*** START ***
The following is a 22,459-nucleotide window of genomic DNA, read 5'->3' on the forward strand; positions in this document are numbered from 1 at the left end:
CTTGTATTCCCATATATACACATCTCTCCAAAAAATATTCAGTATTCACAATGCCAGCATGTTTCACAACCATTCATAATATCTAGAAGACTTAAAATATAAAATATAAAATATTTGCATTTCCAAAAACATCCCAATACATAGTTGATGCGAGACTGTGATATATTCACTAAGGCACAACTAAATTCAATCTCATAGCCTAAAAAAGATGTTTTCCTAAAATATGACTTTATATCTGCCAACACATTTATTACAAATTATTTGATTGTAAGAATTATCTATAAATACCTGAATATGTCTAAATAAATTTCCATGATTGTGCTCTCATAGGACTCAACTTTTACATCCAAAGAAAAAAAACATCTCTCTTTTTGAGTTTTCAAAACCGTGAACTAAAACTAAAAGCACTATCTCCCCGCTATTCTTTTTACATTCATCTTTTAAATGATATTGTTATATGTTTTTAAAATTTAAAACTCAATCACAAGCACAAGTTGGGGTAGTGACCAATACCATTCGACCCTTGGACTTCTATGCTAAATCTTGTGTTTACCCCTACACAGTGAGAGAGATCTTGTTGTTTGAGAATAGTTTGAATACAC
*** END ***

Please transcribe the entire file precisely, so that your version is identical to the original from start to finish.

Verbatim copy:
The following is a 22,459-nucleotide window of genomic DNA, read 5'->3' on the forward strand; positions in this document are numbered from 1 at the left end:
CTTGTATTCCCATATATACACATCTCTCCAAAAAATATTCAGTATTCACAATGCCAGCATGTTTCACAACCATTCATAATATCTAGAAGACTTAAAATATAAAATATAAAATATTTGCATTTCCAAAAACATCCCAATACATAGTTGATGCGAGACTGTGATATATTCACTAAGGCACAACTAAATTCAATCTCATAGCCTAAAAAAGATGTTTTCCTAAAATATGACTTTATATCTGCCAACACATTTATTACAAATTATTTGATTGTAAGAATTATCTATAAATACCTGAATATGTCTAAATAAATTTCCATGATTGTGCTCTCATAGGACTCAACTTTTACATCCAAAGAAAAAAAACATCTCTCTTTTTGAGTTTTCAAAACCGTGAACTAAAACTAAAAGCACTATCTCCCCGCTATTCTTTTTACATTCATCTTTTAAATGATATTGTTATATGTTTTTAAAATTTAAAACTCAATCACAAGCACAAGTTGGGGTAGTGACCAATACCATTCGACCCTTGGACTTCTATGCTAAATCTTGTGTTTACCCCTACACAGTGAGAGAGATCTTGTTGTTTGAGAATAGTTTGAATACAC